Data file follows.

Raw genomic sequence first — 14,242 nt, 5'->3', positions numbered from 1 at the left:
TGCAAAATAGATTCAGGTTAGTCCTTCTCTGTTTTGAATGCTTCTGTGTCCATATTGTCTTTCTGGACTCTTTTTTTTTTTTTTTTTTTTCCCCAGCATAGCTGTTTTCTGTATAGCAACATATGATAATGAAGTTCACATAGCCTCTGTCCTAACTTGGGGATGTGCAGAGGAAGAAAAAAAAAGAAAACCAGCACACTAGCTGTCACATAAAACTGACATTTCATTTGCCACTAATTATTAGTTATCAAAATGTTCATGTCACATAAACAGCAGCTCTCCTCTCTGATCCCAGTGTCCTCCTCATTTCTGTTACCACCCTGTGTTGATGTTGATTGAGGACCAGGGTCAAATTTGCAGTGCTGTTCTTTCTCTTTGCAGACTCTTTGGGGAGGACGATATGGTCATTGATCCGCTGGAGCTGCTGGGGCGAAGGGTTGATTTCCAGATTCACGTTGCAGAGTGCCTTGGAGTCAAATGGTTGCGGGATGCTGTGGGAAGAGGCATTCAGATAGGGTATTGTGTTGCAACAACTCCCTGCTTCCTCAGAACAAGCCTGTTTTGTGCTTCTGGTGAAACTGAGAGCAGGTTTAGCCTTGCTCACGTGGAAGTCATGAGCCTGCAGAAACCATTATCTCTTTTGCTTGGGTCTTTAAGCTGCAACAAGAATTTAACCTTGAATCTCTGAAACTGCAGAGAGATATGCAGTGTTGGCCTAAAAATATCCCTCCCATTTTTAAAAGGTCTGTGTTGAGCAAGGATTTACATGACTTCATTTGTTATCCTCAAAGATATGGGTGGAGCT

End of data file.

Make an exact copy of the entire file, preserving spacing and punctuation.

Raw genomic sequence first — 14,242 nt, 5'->3', positions numbered from 1 at the left:
TGCAAAATAGATTCAGGTTAGTCCTTCTCTGTTTTGAATGCTTCTGTGTCCATATTGTCTTTCTGGACTCTTTTTTTTTTTTTTTTTTTTCCCCAGCATAGCTGTTTTCTGTATAGCAACATATGATAATGAAGTTCACATAGCCTCTGTCCTAACTTGGGGATGTGCAGAGGAAGAAAAAAAAAGAAAACCAGCACACTAGCTGTCACATAAAACTGACATTTCATTTGCCACTAATTATTAGTTATCAAAATGTTCATGTCACATAAACAGCAGCTCTCCTCTCTGATCCCAGTGTCCTCCTCATTTCTGTTACCACCCTGTGTTGATGTTGATTGAGGACCAGGGTCAAATTTGCAGTGCTGTTCTTTCTCTTTGCAGACTCTTTGGGGAGGACGATATGGTCATTGATCCGCTGGAGCTGCTGGGGCGAAGGGTTGATTTCCAGATTCACGTTGCAGAGTGCCTTGGAGTCAAATGGTTGCGGGATGCTGTGGGAAGAGGCATTCAGATAGGGTATTGTGTTGCAACAACTCCCTGCTTCCTCAGAACAAGCCTGTTTTGTGCTTCTGGTGAAACTGAGAGCAGGTTTAGCCTTGCTCACGTGGAAGTCATGAGCCTGCAGAAACCATTATCTCTTTTGCTTGGGTCTTTAAGCTGCAACAAGAATTTAACCTTGAATCTCTGAAACTGCAGAGAGATATGCAGTGTTGGCCTAAAAATATCCCTCCCATTTTTAAAAGGTCTGTGTTGAGCAAGGATTTACATGACTTCATTTGTTATCCTCAAAGATATGGGTGGAGCT